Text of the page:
The dissertation might be the most difficult obstacle in pursuit of a graduate degree. It requires significant time, patience, research, and analysis, all of which must represent an original contribution to your field of study. This document is usually called a dissertation when used for a doctoral degree, while master’s degree programs usually use the term “thesis.”
At its core, a dissertation is a formal essay. You’ve probably written hundreds of those during your academic career, but don’t breathe a sigh of relief just yet! While a dissertation is technically an essay, it’s different from any of the others you’ve written before.
For one thing, it’s longer. Some institutions impose minimum lengths on dissertations, such as 100 pages. Others offer no length guidelines but stress that the finished product must adequately answer the questions posed in the document’s thesis.
A dissertation also requires more research than the average essay. In some fields, students must conduct their own original research, while in others it is acceptable to use existing data.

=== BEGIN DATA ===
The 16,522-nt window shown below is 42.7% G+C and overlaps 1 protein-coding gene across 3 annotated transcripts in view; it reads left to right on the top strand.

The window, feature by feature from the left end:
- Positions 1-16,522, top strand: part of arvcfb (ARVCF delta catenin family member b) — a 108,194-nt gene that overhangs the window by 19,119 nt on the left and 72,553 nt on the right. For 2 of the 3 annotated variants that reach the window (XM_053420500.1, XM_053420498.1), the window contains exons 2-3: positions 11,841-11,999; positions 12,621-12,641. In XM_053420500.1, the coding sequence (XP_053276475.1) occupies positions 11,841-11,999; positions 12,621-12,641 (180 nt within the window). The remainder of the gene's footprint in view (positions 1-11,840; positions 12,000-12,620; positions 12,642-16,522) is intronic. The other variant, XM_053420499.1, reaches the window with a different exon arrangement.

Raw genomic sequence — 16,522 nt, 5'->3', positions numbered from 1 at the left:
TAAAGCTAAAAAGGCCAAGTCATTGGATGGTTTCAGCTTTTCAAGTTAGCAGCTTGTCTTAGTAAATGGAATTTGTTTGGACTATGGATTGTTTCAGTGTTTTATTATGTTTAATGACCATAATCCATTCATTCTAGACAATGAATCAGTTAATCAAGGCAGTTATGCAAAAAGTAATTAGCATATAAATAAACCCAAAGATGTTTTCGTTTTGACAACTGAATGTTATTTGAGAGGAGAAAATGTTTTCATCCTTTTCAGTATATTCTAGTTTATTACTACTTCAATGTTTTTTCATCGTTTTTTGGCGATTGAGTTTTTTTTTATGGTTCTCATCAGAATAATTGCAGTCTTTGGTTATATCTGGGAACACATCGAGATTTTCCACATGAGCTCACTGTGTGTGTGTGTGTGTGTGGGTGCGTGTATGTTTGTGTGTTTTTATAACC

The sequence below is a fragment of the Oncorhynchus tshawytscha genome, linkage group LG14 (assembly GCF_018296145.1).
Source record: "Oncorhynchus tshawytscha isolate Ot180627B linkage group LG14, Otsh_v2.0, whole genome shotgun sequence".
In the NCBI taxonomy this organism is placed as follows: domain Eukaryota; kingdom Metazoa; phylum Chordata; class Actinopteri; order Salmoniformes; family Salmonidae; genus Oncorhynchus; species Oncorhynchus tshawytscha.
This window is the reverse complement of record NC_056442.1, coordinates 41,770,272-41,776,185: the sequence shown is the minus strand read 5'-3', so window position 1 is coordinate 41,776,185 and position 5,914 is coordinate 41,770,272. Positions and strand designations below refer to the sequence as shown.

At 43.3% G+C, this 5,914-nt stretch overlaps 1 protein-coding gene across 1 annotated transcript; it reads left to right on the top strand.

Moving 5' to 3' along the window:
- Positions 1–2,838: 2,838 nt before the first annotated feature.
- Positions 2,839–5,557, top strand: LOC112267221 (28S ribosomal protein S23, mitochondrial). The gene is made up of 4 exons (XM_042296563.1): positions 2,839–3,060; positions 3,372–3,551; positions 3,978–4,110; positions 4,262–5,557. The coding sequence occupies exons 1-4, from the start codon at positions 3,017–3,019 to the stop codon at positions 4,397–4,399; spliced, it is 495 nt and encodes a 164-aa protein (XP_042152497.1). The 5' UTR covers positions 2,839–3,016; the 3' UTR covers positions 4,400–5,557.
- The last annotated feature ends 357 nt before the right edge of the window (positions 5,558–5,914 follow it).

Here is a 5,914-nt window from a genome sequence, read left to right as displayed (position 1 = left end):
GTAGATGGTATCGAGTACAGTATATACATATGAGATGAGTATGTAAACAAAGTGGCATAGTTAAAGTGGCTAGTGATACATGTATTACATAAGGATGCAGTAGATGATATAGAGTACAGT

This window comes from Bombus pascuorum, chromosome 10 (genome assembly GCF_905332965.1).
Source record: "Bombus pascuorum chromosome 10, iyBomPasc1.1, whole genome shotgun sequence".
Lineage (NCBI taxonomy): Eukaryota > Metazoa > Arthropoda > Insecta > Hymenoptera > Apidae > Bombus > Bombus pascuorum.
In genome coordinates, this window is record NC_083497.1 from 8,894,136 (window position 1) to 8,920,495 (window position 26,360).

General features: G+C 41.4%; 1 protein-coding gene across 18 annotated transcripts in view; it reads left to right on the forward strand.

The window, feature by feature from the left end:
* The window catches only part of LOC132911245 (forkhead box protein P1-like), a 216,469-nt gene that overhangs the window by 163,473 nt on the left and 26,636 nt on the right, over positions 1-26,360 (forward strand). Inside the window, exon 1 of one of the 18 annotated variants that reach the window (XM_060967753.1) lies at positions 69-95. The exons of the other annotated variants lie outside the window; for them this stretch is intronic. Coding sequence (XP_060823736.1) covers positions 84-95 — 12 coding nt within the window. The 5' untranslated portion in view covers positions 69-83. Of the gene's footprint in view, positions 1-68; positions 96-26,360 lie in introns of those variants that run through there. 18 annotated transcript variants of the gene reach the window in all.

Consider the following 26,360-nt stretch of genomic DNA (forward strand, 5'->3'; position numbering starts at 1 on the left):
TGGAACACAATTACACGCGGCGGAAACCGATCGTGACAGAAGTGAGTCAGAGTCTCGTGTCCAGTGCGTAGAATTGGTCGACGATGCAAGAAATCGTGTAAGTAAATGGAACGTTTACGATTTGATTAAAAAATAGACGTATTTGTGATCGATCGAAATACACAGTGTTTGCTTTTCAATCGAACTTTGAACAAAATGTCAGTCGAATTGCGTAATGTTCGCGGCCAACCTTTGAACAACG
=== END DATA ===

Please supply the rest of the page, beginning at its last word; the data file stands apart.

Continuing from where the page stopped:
Think of the dissertation as a student’s transition from amateur to professional. It demonstrates the writer’s grasp of his or her field as well as his or her ability to analyze and interpret information. Since the dissertation must contain original research and findings, it can also become a valuable contribution to the student’s field.
It takes several months (sometimes even several years) to write a dissertation. The specific components vary from one university to the next, but most dissertations include the following sections:
Abstract: This section usually contains 250-400 words, and summarizes the contents of the dissertation.
Introduction: As the first chapter of the dissertation, an introduction explains the problem confronted by the essay as well as the methods used to research or prove the thesis.
Review: In the second chapter, the student mentions previously completed research and explains its impact on this specific thesis.
Methodology: In this section, the student explains the methods used to conduct research or studies on the problem at hand.
Results: Next, the student outlines his or her findings based on the methodology described in the previous chapter.
References: The final chapter lists the works cited in the thesis itself.
Some dissertations include other components, such as appendices and discussions. It all depends on the field and the requirements of the university.
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